Dr Sandra Grey

About

Kia ora!  I’m Sandra Grey, president of the New Zealand Tertiary Education Union Te Hautū Kahurangi o Aotearoa (TEU) for 2015-16.

Our union represents the interests of 10,000 workers employed in the tertiary education sector across New Zealand. TEU is the main union in our sector. Our membership includes teachers and workers employed in all occupations in universities, polytechnics, institutes of technology, wānanga, other tertiary education providers and allied organisations.

TEU members work together collectively to safeguard and enhance our industrial, professional and educational goals, including:

  • negotiating collective employment agreements so that you have the best possible pay and working conditions;
  • advising and representing you with employment-relationship problems;
  • monitoring and acting on issues that affect you in your workplace;
  • improving the quality of tertiary education in New Zealand;
  • developing specialist research and policy to promote the interests of tertiary education workers; and
  • safeguarding the rights of Māori members and meeting the union’s responsibilities to wider Māori communities through the promotion of and adherence to Te Tiriti o Waitangi.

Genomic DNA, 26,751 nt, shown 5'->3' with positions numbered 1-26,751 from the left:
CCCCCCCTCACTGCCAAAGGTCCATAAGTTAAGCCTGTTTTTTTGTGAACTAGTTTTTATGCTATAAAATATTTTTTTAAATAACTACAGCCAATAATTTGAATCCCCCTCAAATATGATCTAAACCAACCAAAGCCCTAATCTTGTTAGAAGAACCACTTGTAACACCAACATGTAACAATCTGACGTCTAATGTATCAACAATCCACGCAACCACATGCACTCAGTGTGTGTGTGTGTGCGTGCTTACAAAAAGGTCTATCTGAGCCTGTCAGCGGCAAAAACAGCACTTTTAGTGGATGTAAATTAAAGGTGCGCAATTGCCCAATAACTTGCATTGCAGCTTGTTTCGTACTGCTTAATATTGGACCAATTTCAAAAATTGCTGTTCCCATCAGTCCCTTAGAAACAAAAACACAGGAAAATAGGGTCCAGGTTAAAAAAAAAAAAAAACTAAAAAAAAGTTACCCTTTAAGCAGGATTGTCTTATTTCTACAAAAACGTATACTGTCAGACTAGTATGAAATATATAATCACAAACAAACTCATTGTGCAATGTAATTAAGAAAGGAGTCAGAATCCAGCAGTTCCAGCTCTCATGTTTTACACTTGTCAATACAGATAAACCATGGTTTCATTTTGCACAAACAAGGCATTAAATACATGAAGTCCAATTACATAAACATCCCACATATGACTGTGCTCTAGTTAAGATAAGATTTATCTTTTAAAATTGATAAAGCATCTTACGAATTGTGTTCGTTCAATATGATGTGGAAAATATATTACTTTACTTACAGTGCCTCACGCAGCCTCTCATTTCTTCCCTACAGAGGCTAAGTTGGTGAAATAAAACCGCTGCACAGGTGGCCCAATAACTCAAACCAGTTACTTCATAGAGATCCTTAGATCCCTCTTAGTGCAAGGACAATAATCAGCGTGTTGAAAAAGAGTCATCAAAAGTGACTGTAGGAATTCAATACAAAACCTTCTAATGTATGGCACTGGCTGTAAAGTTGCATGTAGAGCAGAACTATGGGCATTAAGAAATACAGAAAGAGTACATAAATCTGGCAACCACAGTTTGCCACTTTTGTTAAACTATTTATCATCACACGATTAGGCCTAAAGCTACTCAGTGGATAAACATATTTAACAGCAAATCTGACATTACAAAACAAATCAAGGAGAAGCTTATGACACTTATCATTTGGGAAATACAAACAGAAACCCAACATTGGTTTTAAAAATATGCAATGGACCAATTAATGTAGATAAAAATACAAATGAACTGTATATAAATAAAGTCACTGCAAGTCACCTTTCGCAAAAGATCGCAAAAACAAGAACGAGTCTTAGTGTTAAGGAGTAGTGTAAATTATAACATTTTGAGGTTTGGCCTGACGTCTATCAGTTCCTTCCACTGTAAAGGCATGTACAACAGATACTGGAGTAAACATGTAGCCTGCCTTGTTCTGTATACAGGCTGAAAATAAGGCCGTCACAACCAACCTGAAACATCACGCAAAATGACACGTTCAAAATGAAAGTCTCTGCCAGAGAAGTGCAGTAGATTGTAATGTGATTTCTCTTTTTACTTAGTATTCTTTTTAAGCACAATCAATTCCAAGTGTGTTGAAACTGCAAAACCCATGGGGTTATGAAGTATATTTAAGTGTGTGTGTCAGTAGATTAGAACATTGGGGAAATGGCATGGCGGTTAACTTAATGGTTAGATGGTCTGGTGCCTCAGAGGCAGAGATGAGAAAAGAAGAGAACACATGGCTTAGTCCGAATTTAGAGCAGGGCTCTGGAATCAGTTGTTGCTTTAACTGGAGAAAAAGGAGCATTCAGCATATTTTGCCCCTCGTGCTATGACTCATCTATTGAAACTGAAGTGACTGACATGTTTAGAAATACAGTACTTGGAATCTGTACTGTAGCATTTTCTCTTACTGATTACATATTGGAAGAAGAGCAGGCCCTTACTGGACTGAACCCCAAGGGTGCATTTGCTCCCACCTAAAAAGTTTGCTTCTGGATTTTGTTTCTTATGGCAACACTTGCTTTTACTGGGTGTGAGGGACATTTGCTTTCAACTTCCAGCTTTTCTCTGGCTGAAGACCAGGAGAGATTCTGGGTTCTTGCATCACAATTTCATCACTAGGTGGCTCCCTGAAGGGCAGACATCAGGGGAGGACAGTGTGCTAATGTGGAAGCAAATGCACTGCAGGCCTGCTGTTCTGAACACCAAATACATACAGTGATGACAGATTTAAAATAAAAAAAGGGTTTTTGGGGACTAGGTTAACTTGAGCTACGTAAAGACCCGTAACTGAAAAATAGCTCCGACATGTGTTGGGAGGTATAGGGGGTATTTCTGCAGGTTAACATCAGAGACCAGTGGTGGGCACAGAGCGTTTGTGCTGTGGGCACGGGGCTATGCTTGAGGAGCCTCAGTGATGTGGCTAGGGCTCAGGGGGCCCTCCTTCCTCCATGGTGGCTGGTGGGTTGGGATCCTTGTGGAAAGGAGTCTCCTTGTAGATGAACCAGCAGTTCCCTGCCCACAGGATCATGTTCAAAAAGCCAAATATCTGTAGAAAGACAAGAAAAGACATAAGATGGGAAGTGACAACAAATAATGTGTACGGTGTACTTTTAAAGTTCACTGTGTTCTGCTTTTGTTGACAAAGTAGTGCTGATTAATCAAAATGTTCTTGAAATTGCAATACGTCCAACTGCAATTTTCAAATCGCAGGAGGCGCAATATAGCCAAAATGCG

We are a democratic union with strong membership participation and governed by an elected council.

TEU is a new union for all staff; everybody who works in tertiary education. We are a democratic organisation and we stand up together for what we believe in.

Tū Kotahi – Because we are stronger together

Together we are a stronger voice for all tertiary education workers. We believe in working hard for the students in our institutions, and being respected and paid fairly for that work. We believe in a high quality, public education system that gives everyone a chance, and helps to build a strong economy and strong communities. We believe in working people working together to make things fairer and better for everyone.

Find out more about us:

  • We’re a new union but we have a long history.
  • We’re a democratic union with structure and groups to hear and represent the issues of all members.  We also have a set of rules and constitution that define our democratic principles.
  • We actively work to promote the interests of women and Māori.
  • We negotiate dozens of collective agreements improving the pay and conditions of our members. We also have active branches of members at institutions around the country.
  • Our members help develop policies on a range of areas that allow us to influence government and tertiary education institutions.
  • We have a range of publications to keep members informed, including our widely read weekly, Tertiary Update, and media releases on important issues.

What are your thoughts?